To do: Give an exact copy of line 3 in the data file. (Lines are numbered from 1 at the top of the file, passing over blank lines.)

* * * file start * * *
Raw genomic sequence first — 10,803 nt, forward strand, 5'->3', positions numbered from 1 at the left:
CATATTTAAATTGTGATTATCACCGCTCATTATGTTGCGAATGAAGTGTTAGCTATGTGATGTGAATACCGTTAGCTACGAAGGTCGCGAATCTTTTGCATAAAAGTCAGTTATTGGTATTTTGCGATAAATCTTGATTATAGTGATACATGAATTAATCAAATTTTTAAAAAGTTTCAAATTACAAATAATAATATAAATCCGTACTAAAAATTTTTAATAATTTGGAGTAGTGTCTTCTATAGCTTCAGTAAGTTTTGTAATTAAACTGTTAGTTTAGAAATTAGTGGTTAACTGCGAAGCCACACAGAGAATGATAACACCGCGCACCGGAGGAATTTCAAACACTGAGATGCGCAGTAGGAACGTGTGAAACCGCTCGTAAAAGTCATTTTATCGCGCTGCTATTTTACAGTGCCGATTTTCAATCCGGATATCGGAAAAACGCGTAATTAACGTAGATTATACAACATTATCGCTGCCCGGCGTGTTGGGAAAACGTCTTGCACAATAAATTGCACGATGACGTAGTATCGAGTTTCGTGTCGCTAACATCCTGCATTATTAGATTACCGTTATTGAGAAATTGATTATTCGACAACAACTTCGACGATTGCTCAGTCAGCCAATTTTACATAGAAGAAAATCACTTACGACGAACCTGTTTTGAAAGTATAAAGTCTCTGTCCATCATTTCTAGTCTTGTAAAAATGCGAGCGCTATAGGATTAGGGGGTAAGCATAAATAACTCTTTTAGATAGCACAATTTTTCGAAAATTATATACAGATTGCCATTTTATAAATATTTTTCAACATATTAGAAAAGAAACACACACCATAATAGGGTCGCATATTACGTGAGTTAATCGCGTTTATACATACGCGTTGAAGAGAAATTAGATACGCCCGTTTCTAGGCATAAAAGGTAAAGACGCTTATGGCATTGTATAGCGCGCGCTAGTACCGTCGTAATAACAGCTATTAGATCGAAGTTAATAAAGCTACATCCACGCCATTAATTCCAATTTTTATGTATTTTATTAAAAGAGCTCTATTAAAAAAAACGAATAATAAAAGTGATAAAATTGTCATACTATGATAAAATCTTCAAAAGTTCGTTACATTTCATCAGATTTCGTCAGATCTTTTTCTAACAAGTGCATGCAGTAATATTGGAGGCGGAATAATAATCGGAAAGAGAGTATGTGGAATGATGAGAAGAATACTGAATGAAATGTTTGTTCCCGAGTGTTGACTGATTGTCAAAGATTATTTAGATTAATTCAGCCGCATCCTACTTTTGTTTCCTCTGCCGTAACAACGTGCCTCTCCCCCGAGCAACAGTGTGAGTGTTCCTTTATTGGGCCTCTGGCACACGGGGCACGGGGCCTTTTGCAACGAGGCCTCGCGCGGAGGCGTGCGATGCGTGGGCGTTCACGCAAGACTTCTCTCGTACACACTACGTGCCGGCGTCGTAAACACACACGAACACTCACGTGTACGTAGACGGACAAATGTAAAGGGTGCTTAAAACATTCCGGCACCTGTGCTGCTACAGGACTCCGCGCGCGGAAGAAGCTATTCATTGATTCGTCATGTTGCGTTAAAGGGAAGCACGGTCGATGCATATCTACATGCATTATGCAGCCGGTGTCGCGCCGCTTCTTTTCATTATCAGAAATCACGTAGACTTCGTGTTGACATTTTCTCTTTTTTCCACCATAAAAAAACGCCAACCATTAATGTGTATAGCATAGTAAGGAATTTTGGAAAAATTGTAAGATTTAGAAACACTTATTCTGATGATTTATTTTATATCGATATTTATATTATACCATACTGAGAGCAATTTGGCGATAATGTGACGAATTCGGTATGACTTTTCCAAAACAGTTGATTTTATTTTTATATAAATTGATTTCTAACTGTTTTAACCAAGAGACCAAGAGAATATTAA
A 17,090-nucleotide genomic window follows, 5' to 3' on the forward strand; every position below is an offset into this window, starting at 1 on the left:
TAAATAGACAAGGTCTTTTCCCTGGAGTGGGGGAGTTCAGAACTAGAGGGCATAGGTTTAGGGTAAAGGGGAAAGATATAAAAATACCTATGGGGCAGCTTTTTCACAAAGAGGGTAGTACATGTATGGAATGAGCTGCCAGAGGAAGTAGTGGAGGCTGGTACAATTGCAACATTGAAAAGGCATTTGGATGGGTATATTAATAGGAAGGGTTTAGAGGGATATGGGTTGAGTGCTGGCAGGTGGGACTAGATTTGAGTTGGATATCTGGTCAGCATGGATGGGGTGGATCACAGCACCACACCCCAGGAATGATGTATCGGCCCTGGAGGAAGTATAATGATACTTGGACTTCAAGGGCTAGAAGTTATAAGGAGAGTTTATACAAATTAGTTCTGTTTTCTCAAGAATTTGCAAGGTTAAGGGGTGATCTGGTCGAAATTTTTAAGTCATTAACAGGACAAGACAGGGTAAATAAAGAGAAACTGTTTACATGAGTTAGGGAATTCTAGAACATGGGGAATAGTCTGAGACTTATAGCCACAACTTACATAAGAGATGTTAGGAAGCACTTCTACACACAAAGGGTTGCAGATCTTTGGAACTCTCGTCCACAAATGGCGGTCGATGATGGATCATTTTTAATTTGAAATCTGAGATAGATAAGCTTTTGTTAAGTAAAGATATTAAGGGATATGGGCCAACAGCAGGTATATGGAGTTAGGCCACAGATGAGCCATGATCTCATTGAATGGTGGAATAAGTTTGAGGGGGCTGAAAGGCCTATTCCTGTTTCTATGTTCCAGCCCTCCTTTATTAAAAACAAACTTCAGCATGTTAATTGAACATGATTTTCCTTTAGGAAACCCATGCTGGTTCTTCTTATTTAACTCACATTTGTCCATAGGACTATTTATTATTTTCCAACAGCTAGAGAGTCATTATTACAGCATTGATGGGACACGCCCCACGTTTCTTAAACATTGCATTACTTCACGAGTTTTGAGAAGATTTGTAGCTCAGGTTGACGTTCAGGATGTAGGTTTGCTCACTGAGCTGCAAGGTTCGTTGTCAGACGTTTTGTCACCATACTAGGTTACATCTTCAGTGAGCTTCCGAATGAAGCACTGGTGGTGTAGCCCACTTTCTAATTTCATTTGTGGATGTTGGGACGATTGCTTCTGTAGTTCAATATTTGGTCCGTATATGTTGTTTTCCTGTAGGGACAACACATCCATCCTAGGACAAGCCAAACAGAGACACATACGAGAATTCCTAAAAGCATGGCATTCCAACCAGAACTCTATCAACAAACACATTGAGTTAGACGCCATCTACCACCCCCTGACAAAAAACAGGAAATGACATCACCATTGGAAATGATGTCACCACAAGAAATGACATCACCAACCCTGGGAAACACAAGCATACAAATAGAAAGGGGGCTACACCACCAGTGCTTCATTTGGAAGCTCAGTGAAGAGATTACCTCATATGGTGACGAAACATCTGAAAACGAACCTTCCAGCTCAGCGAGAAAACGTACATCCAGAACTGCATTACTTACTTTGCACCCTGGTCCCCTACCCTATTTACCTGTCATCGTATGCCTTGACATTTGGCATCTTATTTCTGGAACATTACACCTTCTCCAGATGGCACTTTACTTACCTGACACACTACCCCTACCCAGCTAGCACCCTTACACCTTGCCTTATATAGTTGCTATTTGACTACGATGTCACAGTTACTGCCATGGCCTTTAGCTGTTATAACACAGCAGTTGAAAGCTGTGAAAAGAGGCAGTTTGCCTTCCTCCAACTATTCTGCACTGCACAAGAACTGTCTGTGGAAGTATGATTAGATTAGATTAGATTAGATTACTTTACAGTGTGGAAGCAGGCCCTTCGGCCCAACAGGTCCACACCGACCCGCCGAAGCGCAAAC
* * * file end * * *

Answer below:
A 17,090-nucleotide genomic window follows, 5' to 3' on the forward strand; every position below is an offset into this window, starting at 1 on the left: